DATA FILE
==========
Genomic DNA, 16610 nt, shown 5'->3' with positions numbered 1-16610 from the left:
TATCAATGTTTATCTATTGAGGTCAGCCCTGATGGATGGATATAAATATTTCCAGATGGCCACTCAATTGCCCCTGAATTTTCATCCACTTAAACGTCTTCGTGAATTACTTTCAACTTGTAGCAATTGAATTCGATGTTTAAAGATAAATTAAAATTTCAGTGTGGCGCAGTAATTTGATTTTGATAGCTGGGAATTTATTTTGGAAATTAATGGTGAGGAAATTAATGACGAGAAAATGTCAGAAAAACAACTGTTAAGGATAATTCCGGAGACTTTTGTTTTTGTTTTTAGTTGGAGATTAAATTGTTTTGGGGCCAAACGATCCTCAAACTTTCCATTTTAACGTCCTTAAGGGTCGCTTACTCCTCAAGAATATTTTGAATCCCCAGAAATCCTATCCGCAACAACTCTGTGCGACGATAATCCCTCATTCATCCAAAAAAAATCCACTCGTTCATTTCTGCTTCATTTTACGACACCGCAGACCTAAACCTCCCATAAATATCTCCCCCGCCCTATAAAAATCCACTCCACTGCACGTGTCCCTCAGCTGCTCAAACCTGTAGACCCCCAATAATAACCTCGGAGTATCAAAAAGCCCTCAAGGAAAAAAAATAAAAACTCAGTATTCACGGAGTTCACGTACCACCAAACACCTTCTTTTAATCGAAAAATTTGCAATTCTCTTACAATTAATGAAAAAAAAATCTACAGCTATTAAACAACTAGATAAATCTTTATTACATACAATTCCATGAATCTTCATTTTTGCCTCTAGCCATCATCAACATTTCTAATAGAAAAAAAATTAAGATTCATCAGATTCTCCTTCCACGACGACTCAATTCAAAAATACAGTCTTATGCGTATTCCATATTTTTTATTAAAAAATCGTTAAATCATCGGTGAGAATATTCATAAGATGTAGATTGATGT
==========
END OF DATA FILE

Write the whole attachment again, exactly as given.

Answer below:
Genomic DNA, 16610 nt, shown 5'->3' with positions numbered 1-16610 from the left:
TATCAATGTTTATCTATTGAGGTCAGCCCTGATGGATGGATATAAATATTTCCAGATGGCCACTCAATTGCCCCTGAATTTTCATCCACTTAAACGTCTTCGTGAATTACTTTCAACTTGTAGCAATTGAATTCGATGTTTAAAGATAAATTAAAATTTCAGTGTGGCGCAGTAATTTGATTTTGATAGCTGGGAATTTATTTTGGAAATTAATGGTGAGGAAATTAATGACGAGAAAATGTCAGAAAAACAACTGTTAAGGATAATTCCGGAGACTTTTGTTTTTGTTTTTAGTTGGAGATTAAATTGTTTTGGGGCCAAACGATCCTCAAACTTTCCATTTTAACGTCCTTAAGGGTCGCTTACTCCTCAAGAATATTTTGAATCCCCAGAAATCCTATCCGCAACAACTCTGTGCGACGATAATCCCTCATTCATCCAAAAAAAATCCACTCGTTCATTTCTGCTTCATTTTACGACACCGCAGACCTAAACCTCCCATAAATATCTCCCCCGCCCTATAAAAATCCACTCCACTGCACGTGTCCCTCAGCTGCTCAAACCTGTAGACCCCCAATAATAACCTCGGAGTATCAAAAAGCCCTCAAGGAAAAAAAATAAAAACTCAGTATTCACGGAGTTCACGTACCACCAAACACCTTCTTTTAATCGAAAAATTTGCAATTCTCTTACAATTAATGAAAAAAAAATCTACAGCTATTAAACAACTAGATAAATCTTTATTACATACAATTCCATGAATCTTCATTTTTGCCTCTAGCCATCATCAACATTTCTAATAGAAAAAAAATTAAGATTCATCAGATTCTCCTTCCACGACGACTCAATTCAAAAATACAGTCTTATGCGTATTCCATATTTTTTATTAAAAAATCGTTAAATCATCGGTGAGAATATTCATAAGATGTAGATTGATGT